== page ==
See More
      15 hours ago · · 3 peopleJeanette Cave and 2 others like this.
    • Jeanette Cave hahaha, I clicked on my own to 'like' it...I'm so dorky...I meant to 'expand it'...

Tuesday, April 29, 2008

40 Minutes and 33 Seconds

As Allen Ginsberg was known as the Beat poet, John Cage was the Silent composer. His most famous work is 4’ 33” of Silence.

I published a lot of Cage’s writing. On the morning of 11 September 2001, I had it all in the Kinko’s on Reade Street, and was determined to make it into a book. But the building shook. I said to myself, “Gas explosion. Someone’s been careless.” I looked out the window. There were flames a couple blocks south. Damn careless! I resumed my work with greater care. Eventually there was another explosion. Parts of the World Trade Center bounced off the window. People outside were running. Only the cashier and I remained in Kinko’s. “Oh my God,” she said on her cell. “Oh my God, oh my God, oh my God.”

I danced the John Cage Waltz starting precisely at 3:00pm 26 April 2008 at the southern foot of Trinity Place and then concluding north of there in the middle of James Street at 3:40.33pm. I walked silently past the site of the WTC. It was a mediation and a mourning. I mourn John Cage and Richard Morris and my mother who died March 6 and the victims of 9/11 and the many more victims of miasmal America’s horrible revenge.

I walked to a waltz composed by Elodie Lauten. I entered St James Church at the last second.

Sunday, July 29, 2007

Letter from Angie Babbit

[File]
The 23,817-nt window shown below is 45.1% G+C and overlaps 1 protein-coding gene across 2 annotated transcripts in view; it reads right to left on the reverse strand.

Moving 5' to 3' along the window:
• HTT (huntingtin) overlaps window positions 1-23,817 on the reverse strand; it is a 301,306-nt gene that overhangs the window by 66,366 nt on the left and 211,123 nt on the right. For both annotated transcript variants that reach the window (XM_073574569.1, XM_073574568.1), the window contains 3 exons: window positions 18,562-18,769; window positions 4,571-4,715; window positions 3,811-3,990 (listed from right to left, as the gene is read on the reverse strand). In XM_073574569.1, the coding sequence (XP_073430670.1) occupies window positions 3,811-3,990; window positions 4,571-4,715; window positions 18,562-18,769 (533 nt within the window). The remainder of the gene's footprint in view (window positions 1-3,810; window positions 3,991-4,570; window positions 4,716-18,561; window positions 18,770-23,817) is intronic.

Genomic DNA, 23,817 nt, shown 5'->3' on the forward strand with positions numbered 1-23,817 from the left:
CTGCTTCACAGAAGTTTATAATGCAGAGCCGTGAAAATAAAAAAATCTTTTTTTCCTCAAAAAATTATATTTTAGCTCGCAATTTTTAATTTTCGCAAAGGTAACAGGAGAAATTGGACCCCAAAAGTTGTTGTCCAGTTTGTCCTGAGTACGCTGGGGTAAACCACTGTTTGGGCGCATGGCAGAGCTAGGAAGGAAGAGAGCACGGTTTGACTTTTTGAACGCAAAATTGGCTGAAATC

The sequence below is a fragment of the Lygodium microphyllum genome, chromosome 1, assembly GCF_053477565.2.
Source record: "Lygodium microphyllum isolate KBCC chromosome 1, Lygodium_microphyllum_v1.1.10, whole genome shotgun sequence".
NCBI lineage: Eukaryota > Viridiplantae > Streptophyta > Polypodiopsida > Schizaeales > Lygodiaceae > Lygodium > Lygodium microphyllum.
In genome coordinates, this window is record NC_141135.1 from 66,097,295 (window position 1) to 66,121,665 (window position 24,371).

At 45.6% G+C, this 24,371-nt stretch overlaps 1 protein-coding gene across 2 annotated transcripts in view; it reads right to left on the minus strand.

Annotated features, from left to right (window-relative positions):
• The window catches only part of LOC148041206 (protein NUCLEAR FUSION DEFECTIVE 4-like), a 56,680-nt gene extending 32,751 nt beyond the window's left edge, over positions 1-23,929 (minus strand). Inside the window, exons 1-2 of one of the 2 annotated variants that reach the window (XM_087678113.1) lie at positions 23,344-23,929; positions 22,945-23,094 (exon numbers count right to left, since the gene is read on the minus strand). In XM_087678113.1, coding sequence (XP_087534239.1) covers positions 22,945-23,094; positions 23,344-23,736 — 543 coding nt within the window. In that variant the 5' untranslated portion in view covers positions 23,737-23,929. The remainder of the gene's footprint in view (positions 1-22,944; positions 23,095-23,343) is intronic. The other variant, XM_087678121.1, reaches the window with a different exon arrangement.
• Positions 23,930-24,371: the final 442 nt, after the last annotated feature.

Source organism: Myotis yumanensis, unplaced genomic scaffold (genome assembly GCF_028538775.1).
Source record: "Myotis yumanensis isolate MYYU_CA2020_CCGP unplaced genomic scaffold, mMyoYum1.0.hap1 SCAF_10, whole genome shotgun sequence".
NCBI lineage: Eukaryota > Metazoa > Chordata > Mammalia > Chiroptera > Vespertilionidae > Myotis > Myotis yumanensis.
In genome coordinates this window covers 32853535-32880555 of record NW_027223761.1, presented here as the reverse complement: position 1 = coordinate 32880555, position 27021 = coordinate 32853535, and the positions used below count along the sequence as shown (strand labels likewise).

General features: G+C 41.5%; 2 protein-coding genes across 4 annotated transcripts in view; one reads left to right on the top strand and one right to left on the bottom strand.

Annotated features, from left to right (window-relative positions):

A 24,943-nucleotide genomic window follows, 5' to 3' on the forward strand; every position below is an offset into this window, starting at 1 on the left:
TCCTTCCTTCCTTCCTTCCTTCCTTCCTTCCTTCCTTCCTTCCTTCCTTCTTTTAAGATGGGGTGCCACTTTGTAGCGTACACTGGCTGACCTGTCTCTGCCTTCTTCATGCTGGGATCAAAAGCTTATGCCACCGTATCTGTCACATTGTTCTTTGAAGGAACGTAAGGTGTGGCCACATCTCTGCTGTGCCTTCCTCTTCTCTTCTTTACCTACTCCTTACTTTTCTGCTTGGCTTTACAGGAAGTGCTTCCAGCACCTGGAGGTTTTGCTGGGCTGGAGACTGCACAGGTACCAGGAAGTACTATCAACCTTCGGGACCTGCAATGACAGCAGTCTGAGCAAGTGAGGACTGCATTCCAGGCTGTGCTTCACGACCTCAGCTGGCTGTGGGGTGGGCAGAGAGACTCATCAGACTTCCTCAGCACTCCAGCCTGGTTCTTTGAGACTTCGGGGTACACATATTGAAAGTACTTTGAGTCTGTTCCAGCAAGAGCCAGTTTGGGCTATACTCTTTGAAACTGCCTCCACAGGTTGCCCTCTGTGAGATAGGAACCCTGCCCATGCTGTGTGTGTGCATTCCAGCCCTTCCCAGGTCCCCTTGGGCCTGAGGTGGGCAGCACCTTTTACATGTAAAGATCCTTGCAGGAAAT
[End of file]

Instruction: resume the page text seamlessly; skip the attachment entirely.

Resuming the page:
I think my email address used to be "" because the offending university took first six letters of one's last name (if one had that many) and the first two letters of the first name and voila, a clever email address.

So, in fact, my name is not Babbitan. It's Angie Babbit. Angela Michelle Babbit (formerly Talbert), if you want to be precise. You can call me Babbitan, if you want to. Nobody will ever know the difference.

When I asked Richard months later why he was embarrassed by my question, he said something like, "nobody had ever asked before." I guess everyone else had assumed it was a play on words, or maybe they were afraid to ask?

Did I ever tell you about my second meeting with Richard? I got lost on the way to the restaurant. He'd given me directions -- something like "It's just south of the sex clubs." I wasn't about to tell the cabby to take me to the sex clubs, so I found a pay phone and asked information for the address to the place. When I got to the wrong restaurant, I told the cabby to take me to Richard's house. After paying the $35 cab fee, I was completely broke, considering I still had to get back to Kansas. Richard wasn't home. There was a little restaurant down the hill, and a skinny waitress was very eager to help a lost girl from Kansas. I waited her tables while she called over to where Richard was still, an hour after our meeting time. I took a bus, which I should have done in the first place. I think it was $2.